!whatever will search your command history and execute the first command that matches ‘whatever’. If you don’t feel safe doing this put :p on the end to print without executing. Recommended when running as superuser.

7) mtr
mtr, better than traceroute and ping combined
mtr combines the functionality of the traceroute and ping programs in a single network diagnostic tool.
As mtr starts, it investigates the network connection between the host mtr runs on and HOSTNAME. by sending packets with purposly low TTLs. It continues to send packets with low TTL, noting the response time of the intervening routers. This allows mtr to print the response percentage and response times of the internet route to HOSTNAME. A sudden increase in packetloss or response time is often an indication of a bad (or simply over‐loaded) link.

6 ) cp filename{,.bak}
quickly backup or copy a file with bash

5) ^foo^bar
Runs previous command but replacing
Really useful for when you have a typo in a previous command. Also, arguments default to empty so if you accidentally run:
echo “no typozs”
you can correct it with

4) cd –
change to the previous working directory

3):w !sudo tee %
Save a file you edited in vim without the needed permissions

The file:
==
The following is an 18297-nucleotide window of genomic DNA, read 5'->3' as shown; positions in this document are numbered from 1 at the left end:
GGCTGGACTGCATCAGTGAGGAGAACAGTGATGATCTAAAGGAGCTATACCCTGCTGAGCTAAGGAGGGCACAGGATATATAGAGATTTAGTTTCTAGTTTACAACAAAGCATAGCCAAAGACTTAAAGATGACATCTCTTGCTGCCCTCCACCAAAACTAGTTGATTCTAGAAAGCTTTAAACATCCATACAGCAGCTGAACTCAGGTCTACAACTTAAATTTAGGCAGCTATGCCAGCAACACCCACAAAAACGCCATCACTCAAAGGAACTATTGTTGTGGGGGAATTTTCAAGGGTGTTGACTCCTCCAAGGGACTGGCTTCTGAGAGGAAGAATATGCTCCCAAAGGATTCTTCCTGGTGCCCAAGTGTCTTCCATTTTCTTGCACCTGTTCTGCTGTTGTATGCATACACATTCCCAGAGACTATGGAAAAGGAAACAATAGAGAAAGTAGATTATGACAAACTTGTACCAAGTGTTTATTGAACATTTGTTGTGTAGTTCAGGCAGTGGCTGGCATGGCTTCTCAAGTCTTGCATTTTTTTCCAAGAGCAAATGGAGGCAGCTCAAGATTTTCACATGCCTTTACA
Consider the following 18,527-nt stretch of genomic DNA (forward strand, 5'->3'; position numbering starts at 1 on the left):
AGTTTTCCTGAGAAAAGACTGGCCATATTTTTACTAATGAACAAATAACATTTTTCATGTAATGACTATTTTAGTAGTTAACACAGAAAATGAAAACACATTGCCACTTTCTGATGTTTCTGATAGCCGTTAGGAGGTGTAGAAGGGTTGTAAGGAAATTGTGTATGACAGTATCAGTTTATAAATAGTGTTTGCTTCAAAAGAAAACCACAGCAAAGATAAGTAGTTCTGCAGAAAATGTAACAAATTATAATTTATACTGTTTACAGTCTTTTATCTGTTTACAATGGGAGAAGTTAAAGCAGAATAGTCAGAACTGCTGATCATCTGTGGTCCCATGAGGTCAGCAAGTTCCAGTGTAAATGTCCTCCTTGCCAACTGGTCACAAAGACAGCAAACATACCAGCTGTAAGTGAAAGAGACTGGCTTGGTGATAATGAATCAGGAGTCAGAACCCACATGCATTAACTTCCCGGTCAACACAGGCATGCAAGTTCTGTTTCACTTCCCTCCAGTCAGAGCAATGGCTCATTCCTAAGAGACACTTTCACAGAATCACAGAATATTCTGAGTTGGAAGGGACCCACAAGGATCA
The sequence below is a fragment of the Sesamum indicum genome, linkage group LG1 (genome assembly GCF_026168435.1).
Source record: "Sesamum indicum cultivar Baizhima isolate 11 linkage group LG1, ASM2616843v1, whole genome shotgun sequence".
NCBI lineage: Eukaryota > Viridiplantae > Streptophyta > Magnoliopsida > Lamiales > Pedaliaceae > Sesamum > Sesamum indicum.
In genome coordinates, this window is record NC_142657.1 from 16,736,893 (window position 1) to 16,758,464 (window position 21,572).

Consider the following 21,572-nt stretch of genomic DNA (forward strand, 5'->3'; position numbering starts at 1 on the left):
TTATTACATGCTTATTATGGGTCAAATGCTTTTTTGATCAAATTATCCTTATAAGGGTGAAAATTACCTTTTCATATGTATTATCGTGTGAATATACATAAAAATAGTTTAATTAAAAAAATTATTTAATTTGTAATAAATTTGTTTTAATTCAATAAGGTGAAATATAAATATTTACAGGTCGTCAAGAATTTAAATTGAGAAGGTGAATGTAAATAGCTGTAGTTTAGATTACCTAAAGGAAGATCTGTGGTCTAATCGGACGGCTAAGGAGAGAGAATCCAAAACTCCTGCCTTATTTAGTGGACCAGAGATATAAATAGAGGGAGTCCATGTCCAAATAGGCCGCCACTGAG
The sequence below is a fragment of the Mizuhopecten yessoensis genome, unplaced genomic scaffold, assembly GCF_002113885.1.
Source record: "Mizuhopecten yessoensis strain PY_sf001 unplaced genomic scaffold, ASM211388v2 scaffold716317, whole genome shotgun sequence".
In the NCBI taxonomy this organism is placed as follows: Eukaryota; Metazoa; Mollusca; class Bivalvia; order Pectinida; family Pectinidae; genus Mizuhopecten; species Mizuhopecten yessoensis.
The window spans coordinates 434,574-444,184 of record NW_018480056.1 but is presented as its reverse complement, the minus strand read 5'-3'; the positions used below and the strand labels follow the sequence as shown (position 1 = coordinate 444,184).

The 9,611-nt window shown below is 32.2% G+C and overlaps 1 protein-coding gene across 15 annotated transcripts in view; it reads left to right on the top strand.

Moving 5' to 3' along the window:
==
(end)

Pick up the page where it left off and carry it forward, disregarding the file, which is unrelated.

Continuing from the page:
I often forget to sudo before editing a file I don’t have write permissions on. When you come to save that file and get the infamous “E212: Can’t open file for writing”, just issue that vim command in order to save the file without the need to save it to a temp file and then copy it back again.

2) python -m SimpleHTTPServer
Serve current directory tree at http://$HOSTNAME:8000/

1) sudo !!
Run the last command as root
Useful when you forget to use sudo for a command. “!!” grabs the last run command.

HtmlUnit : GUI Java Less browser

HtmlUnit – Welcome to HtmlUnit.

HtmlUnit is a “GUI-Less browser for Java programs”. It models HTML documents and provides an API that allows you to invoke pages, fill out forms, click links, etc… just like you do in your “normal” browser.

It has fairly good JavaScript support (which is constantly improving) and is able to work even with quite complex AJAX libraries, simulating either Firefox or Internet Explorer depending on the configuration you want to use.

It is typically used for testing purposes or to retrieve information from web sites.